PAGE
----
[2] See Laura Barron-Lopez, et al., Health professionals warn of ‘explosion’ of coronavirus cases in minority communities, Apr. 6, 2020,

[3] Remarks of Sen. Hubert H. Humphrey at the Democratic National Convention,, July 13, 1976,

[4] 42 U.S.C. 12101 et seq.

[5] 29 U.S.C. § 701 et seq.

[6] 29 U.S.C. §§ 621-634.

[7] See Health and Human Servs. Office for Civil Rights in Action, Bulletin: Civil Rights, HIPAA, and the Coronavirus Disease 2019 (COVID-19) (Mar. 28, 2020), As the HHS Office of Civil Rights admonished recently, “[t]hese laws… remain in effect:”

[P]ersons with disabilities should not be denied medical care on the basis of stereotypes, assessments of quality of life, or judgments about a person’s relative “worth” based on the presence or absence of disabilities or age. Decisions by covered entities concerning whether an individual is a candidate for treatment should be based on an individualized assessment of the patient, based on the best available objective medical evidence.

Id. A laudable example of the implementation of this administrative authority is HHS-OCR’s resolution of allegations that the State of Alabama engaged in age and disability discrimination in ventilator triaging guidelines. See

[8] Department of Defense and Labor, Health and Human Services, and Education Appropriations Act, 2019 and Continuing Appropriations Act, 2019, Pub. L. 115–245, § 506, 132 Stat. 3118, (2018).

[9] 42 U.S.C. § 300a-6; “None of the funds appropriated under this title shall be used in programs where abortion is a method of family planning.”

[10] Department of Defense and Labor, Health and Human Services, and Education Appropriations Act, 2019 and Continuing Appropriations Act, 2019, Pub. L. 115–245, § 508, 132 Stat. 3118–19, (2018).

[11] See Public Health Service Act, Secs. 498A (addressing research involving the transplantation of fetal tissue for therapeutic purposes) and 498B (making it unlawful for “any person to knowingly acquire, receive, or otherwise transfer any human fetal tissue for valuable consideration if the transfer affects interstate commerce”); 45 CFR §46.204 (prohibiting financial inducements to terminate a pregnancy, and forbidding individuals engaged in research to have “any decisions as to the timing, method, or procedures used to terminate a pregnancy” or “in determining the viability of a neonate”); 45 CFR §46.206 (research involving “the placenta, the dead fetus or fetal material” is subject to all applicable state, local, and federal laws);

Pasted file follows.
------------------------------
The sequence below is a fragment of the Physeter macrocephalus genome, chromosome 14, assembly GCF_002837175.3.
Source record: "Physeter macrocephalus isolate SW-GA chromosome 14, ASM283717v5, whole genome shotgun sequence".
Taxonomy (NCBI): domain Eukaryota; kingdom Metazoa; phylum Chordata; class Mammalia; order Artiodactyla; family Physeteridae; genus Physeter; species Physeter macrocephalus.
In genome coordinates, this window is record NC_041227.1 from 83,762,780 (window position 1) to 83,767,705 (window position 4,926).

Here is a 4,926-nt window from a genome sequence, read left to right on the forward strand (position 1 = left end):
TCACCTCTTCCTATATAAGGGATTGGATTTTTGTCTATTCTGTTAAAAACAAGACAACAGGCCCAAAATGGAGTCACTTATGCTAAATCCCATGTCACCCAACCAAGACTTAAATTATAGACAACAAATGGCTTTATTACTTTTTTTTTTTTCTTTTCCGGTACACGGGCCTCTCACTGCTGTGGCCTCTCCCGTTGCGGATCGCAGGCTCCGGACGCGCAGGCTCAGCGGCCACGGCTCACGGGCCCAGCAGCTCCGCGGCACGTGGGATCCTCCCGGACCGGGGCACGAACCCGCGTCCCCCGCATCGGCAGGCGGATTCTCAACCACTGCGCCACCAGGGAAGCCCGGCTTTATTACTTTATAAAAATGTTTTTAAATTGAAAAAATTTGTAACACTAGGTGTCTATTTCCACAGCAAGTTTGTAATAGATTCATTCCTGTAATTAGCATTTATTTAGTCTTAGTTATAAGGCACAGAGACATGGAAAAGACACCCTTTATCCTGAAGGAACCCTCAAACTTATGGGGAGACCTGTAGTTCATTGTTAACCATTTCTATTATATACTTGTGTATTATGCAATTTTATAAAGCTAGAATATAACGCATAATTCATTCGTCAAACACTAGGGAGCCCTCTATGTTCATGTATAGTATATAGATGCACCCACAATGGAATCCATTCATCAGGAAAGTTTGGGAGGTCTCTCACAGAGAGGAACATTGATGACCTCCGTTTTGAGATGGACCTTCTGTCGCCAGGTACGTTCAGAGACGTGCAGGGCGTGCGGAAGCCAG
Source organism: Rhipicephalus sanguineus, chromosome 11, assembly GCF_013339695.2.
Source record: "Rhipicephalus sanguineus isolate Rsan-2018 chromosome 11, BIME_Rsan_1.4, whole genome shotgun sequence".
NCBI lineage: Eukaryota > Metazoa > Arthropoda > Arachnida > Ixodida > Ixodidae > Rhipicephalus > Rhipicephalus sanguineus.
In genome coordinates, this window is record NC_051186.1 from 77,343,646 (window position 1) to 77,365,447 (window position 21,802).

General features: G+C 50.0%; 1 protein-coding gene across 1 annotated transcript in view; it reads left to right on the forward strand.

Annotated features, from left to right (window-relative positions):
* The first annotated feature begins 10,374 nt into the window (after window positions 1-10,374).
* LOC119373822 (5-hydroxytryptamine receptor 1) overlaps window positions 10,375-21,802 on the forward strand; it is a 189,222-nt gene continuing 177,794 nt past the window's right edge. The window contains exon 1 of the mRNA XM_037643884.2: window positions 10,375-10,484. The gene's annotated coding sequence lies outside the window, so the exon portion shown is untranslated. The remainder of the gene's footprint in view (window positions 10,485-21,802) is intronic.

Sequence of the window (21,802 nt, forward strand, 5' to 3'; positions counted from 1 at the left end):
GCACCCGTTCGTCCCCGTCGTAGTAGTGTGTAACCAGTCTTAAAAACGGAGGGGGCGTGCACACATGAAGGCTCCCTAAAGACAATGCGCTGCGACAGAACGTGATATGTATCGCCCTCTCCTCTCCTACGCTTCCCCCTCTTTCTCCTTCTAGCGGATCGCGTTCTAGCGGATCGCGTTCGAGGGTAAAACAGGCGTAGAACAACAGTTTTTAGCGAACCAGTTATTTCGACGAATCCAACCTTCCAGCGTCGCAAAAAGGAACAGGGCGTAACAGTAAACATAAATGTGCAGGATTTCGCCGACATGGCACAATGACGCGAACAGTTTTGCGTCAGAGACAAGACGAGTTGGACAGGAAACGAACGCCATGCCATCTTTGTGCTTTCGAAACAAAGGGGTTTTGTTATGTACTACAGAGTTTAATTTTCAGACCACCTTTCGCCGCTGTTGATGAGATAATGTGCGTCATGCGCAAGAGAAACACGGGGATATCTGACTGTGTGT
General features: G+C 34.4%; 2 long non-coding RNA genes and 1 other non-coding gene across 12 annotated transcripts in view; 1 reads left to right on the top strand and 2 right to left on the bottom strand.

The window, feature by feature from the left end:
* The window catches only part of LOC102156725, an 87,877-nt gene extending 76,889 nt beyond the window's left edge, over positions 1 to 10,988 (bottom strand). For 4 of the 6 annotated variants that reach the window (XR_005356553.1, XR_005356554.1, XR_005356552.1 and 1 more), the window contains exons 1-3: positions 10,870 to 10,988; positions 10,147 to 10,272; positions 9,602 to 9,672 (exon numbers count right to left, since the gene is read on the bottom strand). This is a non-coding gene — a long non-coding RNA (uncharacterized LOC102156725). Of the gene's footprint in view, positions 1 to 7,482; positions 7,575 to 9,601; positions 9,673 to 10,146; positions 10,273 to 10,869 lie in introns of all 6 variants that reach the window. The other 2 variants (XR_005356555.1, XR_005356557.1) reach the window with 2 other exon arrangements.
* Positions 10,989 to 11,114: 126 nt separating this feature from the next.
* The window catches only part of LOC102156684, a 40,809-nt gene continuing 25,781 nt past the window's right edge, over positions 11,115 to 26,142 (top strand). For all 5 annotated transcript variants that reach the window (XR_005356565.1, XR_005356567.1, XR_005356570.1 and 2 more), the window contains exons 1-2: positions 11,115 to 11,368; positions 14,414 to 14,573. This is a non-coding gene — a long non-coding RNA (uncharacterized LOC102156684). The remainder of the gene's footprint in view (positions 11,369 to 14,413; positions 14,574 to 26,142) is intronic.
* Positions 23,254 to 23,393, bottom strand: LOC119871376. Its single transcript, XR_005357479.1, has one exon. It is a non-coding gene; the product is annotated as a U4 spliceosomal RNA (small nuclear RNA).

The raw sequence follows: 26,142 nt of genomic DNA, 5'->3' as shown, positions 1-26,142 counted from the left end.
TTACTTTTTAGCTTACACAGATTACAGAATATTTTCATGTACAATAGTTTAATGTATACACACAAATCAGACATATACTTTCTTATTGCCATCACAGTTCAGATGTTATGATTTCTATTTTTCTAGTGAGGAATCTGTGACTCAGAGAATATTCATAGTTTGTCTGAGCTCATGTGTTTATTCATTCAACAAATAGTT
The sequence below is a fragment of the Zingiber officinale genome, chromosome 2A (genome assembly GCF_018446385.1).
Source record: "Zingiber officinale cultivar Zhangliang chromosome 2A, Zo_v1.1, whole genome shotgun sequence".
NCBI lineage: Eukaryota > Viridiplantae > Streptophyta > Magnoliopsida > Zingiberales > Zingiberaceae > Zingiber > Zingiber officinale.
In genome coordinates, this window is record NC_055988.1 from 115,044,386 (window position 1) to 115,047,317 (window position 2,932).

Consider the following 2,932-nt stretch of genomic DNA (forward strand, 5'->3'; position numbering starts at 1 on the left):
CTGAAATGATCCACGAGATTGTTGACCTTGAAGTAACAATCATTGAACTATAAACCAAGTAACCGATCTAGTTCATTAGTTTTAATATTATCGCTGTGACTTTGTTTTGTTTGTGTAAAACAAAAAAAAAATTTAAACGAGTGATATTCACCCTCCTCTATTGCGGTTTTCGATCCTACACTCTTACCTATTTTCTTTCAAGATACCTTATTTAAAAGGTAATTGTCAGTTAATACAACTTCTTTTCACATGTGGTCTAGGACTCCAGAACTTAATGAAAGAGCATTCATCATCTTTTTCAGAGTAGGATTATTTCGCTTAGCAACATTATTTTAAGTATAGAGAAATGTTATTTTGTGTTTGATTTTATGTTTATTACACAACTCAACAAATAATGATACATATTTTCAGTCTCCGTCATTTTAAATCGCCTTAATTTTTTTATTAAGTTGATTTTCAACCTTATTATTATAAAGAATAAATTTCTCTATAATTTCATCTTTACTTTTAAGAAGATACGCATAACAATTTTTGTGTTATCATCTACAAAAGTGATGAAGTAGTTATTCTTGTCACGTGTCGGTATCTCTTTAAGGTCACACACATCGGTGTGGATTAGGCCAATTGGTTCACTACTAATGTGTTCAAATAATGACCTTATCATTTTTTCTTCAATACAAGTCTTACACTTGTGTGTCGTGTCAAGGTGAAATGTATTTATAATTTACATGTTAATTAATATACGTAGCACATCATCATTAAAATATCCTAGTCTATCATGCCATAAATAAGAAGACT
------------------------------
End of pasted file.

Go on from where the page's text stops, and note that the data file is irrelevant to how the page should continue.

[12] Pub. L. No. 111-148 as amended by Pub. L. No. 111-152, §§ 1303(b)(4) (healthcare provider conscience protections within the health insurance Exchange program) and 1553 (conscience protections regarding assisted suicide).

[13] Consolidated Appropriations Act, 2009, Pub. L. No. 111-117, 123 Stat 3034.

[14] Public Health Service Act § 245, 42 U.S.C. § 238n.

[15] 42 U.S.C § 300a-7 et seq.; see also Executive Order No. 13535, 75 F.R. 15597 (2010) (known as the “Ensuring Enforcement and Implementation of Abortion Restrictions in the Patient Protection and Affordable Care Act”) (March 24, 2010) (affirming that under the Affordable Care Act, longstanding federal health care provider conscience laws remain intact, and new protections prohibit discrimination against health care facilities and health care providers based on their unwillingness to provide, pay for, provide coverage of, or refer for abortions); and 42 CFR Secs. 438, 440, 460; 45 CFR Secs. 86, 92, 147, 155, and Proposed Rule, Nondiscrimination in Health and Health Education Programs or Activities, 156 RIN 0945-AA11,

[16] See, e.g., Alan Guttmacher Inst., “Nine Things Congress Must Do to Safeguard Sexual and Reproductive Health in the Age of COVID-19,”; American College of Obstetricians & Gynecologists,; World Health Organization, “Safe Abortion is Essential to Protecting Women’s Human Rights,”’s-human-rights; C-Fam, “Abortion ‘Essential’ in UN’s $2B COVID-19 Funding Plan,; Center

for Reproductive Rights, “Texas Abortion Providers File Emergency Lawsuit to Keep Essential Abortion Procedures Available During Pandemic,” Mar. 25, 2020,; Office of the Att’y General of California,  “Attorney General Becerra Leads Coalition of 21 Attorneys General Asking FDA to Increase Access to Reproductive Telehealth Care During COVID-19 Pandemic, Mar. 30, 2020,; Ariana Eunjung Cha, “Hospitals across U.S. consider universal do-not-resuscitate orders for coronavirus patients,” Mar. 25, 2020,; and cf. Disability Rights Education & Defense Fund, Preventing Discrimination in the Treatment of COVID-19 Patients: The Illegality of Medical Rationing on the Basis of Disability,

[17] Albert Camus, The Plague 271: Everyman’s Library (Alfred A. Knopf 2004).